Another example of giving back is the Spencer Educational Foundation’s Risk Manager in Residence Program. This program provides funding for risk experts to bring that expertise into higher educational institutions through a series of lectures and teaching done with the collaboration of selected professors whose goal is to bring diverse experiential learning to students pursuing risk and insurance degrees. This program has been instrumental in highlighting for students the opportunities available in the risk discipline.

There are many opportunities to serve other organizations through volunteer board and advisory positions, where risk experience and expertise is made available to help these organizations, particularly with risk governance. A residual benefit of this activity is broadening the network of contacts and relationships outside the industry, where a clear demand for risk expertise is almost always needed, but infrequently recognized or acted upon.

Last, but certainly not least, is the ever-present opportunity to mentor and coach others to help them achieve their career goals. This is a fundamental responsibility of every manager of people. But it really gains traction with others when those outside the immediate work circle ask for mentoring or coaching, as they recognize and value the deep and broad expertise they can learn via a mentoring program. Usually accompanying that is a keen understanding of the political, social and cultural aspects of work life that those with less experience often find challenging to navigate. One benefit of this activity is a deep and lasting gratitude that is too infrequent in day-to-day business interactions. The related personal satisfaction is often immeasurable and certainly lasting. Personal brands are enhanced, and those being mentored can close the loop on what a true risk leader profile looks like.

Conclusion

There you have it—my list of 10 building blocks for long-term success in risk management. All functions need great leaders to achieve high performance, and risk leaders have more than their share of hurdles to overcome in the process. And yet, those who stick their necks out and take the personal risk associated with doing extraordinary things often succeed in doing so. I urge you to think big about the possibilities of a career in risk and consider these 10 important things that can help define the correct path to take.

After all, no risk, no reward.

D&O Coverage: A Low-Cost Alternative for Nonprofits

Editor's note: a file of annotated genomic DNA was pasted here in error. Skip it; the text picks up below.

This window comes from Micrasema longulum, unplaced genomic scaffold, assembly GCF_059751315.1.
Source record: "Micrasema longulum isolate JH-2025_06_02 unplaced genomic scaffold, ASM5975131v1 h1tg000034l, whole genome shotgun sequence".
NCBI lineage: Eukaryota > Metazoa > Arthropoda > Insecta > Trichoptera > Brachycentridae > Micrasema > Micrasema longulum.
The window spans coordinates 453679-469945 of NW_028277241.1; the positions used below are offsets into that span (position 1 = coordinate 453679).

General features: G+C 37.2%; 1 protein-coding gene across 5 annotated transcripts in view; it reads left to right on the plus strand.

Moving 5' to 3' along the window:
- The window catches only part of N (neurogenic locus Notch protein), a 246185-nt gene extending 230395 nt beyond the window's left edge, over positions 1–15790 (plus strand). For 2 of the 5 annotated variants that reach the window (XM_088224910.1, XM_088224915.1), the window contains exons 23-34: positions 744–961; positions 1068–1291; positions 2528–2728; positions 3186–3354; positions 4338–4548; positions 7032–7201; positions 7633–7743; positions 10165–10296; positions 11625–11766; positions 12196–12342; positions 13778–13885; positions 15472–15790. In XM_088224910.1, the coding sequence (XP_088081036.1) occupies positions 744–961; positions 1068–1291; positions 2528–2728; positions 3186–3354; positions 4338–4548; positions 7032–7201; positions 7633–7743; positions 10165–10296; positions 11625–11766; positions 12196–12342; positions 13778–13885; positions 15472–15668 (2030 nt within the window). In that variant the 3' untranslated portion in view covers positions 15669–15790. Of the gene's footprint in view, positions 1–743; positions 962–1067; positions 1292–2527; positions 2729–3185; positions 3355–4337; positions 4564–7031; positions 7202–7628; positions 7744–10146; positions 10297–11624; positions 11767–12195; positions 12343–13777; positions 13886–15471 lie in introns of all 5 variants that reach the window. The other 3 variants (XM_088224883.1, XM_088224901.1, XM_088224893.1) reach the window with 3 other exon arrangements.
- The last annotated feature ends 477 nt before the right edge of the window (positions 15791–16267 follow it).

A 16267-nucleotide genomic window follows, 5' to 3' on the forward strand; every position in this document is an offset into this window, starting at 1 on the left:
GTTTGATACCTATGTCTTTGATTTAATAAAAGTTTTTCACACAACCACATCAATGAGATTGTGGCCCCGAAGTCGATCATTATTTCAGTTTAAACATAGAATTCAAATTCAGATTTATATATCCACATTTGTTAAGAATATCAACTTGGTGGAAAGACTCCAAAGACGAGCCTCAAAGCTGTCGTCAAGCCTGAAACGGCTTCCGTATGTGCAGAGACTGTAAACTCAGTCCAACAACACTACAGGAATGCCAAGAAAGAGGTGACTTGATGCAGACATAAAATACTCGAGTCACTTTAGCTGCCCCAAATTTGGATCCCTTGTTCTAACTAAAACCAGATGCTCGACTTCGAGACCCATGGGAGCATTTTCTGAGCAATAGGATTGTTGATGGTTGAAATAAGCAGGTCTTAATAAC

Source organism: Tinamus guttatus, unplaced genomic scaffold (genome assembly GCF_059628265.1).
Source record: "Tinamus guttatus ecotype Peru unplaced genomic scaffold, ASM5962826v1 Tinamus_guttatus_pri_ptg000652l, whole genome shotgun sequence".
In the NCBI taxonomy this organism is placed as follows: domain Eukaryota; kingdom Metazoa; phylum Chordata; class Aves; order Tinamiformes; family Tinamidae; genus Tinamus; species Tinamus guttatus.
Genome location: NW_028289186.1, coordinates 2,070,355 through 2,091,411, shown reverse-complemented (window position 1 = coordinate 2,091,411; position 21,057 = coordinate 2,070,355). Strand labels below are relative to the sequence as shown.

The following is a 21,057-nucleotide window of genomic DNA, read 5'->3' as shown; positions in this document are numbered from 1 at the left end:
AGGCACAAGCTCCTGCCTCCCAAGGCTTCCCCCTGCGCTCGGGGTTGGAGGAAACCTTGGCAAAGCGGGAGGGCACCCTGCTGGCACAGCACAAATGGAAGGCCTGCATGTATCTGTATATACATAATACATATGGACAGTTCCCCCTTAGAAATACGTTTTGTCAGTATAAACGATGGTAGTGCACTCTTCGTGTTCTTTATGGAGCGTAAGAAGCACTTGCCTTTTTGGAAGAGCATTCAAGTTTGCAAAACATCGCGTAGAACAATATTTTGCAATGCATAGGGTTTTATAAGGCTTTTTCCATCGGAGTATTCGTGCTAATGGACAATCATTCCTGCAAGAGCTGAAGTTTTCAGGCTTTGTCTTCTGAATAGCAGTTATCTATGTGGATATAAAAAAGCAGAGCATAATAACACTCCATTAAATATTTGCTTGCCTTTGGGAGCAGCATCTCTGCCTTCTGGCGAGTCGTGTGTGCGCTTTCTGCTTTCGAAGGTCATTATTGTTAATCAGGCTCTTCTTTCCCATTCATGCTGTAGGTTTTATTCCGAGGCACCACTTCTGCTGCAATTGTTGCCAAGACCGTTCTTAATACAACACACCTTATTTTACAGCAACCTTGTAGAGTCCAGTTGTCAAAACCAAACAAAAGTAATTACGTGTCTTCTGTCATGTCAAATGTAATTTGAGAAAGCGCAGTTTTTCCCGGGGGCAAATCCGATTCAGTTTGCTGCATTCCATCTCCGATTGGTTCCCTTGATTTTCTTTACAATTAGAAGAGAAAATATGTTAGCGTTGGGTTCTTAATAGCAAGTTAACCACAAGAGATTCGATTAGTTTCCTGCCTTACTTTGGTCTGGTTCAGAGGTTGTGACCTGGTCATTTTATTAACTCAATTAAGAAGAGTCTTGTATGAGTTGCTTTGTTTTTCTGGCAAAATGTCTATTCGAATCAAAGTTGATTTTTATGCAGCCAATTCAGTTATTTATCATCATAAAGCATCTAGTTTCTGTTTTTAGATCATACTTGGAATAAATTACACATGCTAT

Who needs nonprofit directors and officers (D&O) coverage when you have volunteer immunity and homeowners insurance? Not so fast. It is possible to find some coverage, or form of immunity, under your homeowner’s policy, and there are attorneys that find ways to wedge things into coverage when there are no other remedies available.  However, that doesn’t mean you should ignore the availability of the proper insurance. Rather than hope to fit a round peg into a square hole, buyers should look to purchase coverage for any exposure that keeps them up at night.

There are people who wrongly believe that if they are performing charity work they can’t be sued, won’t be sued, or have some form of mythical immunity or free insurance somewhere to protect them. Let’s explore those theories in more detail.

Isn't there a federal law that grants immunity?
In 1997, our government passed the federal Volunteer Protection Act (VPA) to promote volunteerism for nonprofit organizations. There is more to the act than can be summarized in this article, and any legal advice should come from an attorney, but it’s important to know that there is a federal law designed to provide protection to volunteers. Also, note that the immunity applies to volunteers, and not necessarily the nonprofit organization or compensated employees/executives. With that knowledge, it’s important to be aware of other limitations of the act.

Exceptions from the federal law include:

  • Acts of violence
  • Acts of international terrorism
  • Hate crimes
  • Sexual offenses
  • Civil rights violations
  • Claims involving use of alcohol or drugs

In the absence of a definition of “Civil Rights” in the act, all sorts of common problems could be exempt. Three instances that immediately come to mind are discrimination, sexual harassment and privacy rights. Those are common allegations in claims we see made against volunteers, nonprofit organizations and their leaders.

Volunteers may also lose their potential immunity in these situations if: